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Ritual Rodents: The Guinea Pigs of Chincha, Peru
Daniel H. Sandweiss and Elizabeth S. Wing
Journal of Field Archaeology
Vol. 24, No. 1 (Spring, 1997), pp. 47-58
Published by: Taylor & Francis, Ltd.
Stable URL: http://www.jstor.org/stable/530560
Page Count: 12
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Guinea pigs (Cavia porcellus) are small rodents that function as food, diagnostic medical devices, divinatory agents, and sacrifices in the Andes today. The ethnohistorical record for the region records similar uses of guinea pigs during the Colonial Period. Most archaeologists have assumed that they fulfilled the same functions in prehispanic time, but rigorous support for this assumption has not been presented. After reviewing the archaeological, ethnohistorical, and ethnographic record for guinea pig use in the Central Andes, we describe the naturally mummified specimens of guinea pigs and other animals from Lo Demás, a late site in the Chincha Valley of Peru. These data allow us to bridge the interpretive gap between the ethnohistoric/ethnographic "present" and the more remote prehispanic past concerning the ritual uses of guinea pigs, and to comment more generally on animal sacrifice in the Andes.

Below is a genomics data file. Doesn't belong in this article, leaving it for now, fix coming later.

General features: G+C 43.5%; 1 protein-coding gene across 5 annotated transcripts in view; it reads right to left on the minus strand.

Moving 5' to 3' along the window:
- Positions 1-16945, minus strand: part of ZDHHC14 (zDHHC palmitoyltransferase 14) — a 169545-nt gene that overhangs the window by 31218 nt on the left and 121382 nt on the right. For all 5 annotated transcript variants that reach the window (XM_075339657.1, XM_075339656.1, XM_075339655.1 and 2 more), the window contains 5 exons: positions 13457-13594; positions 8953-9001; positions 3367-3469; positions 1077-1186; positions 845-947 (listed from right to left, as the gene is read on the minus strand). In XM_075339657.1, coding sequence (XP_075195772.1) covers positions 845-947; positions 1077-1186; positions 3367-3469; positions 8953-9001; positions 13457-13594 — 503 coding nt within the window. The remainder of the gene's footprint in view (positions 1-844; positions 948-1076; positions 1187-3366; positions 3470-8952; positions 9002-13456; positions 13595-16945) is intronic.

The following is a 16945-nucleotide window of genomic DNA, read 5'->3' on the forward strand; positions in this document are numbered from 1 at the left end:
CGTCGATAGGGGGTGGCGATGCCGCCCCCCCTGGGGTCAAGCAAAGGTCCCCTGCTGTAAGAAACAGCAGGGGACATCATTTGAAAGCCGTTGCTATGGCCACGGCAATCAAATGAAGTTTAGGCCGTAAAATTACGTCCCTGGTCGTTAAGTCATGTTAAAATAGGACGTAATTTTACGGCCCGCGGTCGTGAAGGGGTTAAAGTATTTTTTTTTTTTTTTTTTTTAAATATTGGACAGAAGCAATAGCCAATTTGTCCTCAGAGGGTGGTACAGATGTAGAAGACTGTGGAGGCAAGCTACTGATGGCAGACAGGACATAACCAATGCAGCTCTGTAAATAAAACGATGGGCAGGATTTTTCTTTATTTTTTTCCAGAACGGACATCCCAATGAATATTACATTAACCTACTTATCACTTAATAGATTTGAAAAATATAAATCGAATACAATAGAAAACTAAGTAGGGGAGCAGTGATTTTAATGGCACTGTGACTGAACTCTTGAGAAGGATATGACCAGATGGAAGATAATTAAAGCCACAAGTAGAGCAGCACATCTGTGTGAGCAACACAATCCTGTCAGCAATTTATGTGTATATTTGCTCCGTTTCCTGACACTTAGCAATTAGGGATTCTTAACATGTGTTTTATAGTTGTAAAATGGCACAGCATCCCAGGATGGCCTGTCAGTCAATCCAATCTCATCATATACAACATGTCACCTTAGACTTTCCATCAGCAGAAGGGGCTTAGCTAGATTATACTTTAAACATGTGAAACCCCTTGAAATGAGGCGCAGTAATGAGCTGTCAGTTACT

Journal of Field Archaeology © 1997 Taylor & Francis, Ltd.